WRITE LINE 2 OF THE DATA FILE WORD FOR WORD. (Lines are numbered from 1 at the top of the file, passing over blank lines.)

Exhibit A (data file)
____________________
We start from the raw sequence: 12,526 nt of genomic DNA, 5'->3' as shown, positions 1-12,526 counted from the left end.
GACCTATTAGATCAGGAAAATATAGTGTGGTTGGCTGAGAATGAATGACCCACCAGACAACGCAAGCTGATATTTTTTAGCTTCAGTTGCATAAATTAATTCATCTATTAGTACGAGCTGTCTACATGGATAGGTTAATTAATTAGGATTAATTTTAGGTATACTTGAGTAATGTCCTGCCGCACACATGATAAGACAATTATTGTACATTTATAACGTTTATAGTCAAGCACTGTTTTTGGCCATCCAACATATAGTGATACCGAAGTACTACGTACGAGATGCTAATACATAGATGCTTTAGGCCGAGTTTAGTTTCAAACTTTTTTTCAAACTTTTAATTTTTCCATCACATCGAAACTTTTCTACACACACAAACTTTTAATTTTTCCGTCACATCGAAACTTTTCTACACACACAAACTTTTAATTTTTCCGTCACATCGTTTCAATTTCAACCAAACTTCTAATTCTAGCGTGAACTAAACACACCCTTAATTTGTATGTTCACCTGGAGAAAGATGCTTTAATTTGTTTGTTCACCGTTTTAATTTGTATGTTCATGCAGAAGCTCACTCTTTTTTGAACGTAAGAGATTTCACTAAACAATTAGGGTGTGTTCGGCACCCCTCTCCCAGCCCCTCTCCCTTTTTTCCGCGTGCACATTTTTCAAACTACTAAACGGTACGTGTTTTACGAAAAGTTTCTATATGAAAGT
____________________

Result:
GACCTATTAGATCAGGAAAATATAGTGTGGTTGGCTGAGAATGAATGACCCACCAGACAACGCAAGCTGATATTTTTTAGCTTCAGTTGCATAAATTAATTCATCTATTAGTACGAGCTGTCTACATGGATAGGTTAATTAATTAGGATTAATTTTAGGTATACTTGAGTAATGTCCTGCCGCACACATGATAAGACAATTATTGTACATTTATAACGTTTATAGTCAAGCACTGTTTTTGGCCATCCAACATATAGTGATACCGAAGTACTACGTACGAGATGCTAATACATAGATGCTTTAGGCCGAGTTTAGTTTCAAACTTTTTTTCAAACTTTTAATTTTTCCATCACATCGAAACTTTTCTACACACACAAACTTTTAATTTTTCCGTCACATCGAAACTTTTCTACACACACAAACTTTTAATTTTTCCGTCACATCGTTTCAATTTCAACCAAACTTCTAATTCTAGCGTGAACTAAACACACCCTTAATTTGTATGTTCACCTGGAGAAAGATGCTTTAATTTGTTTGTTCACCGTTTTAATTTGTATGTTCATGCAGAAGCTCACTCTTTTTTGAACGTAAGAGATTTCACTAAACAATTAGGGTGTGTTCGGCACCCCTCTCCCAGCCCCTCTCCCTTTTTTCCGCGTGCACATTTTTCAAACTACTAAACGGTACGTGTTTTACGAAAAGTTTCTATATGAAAGT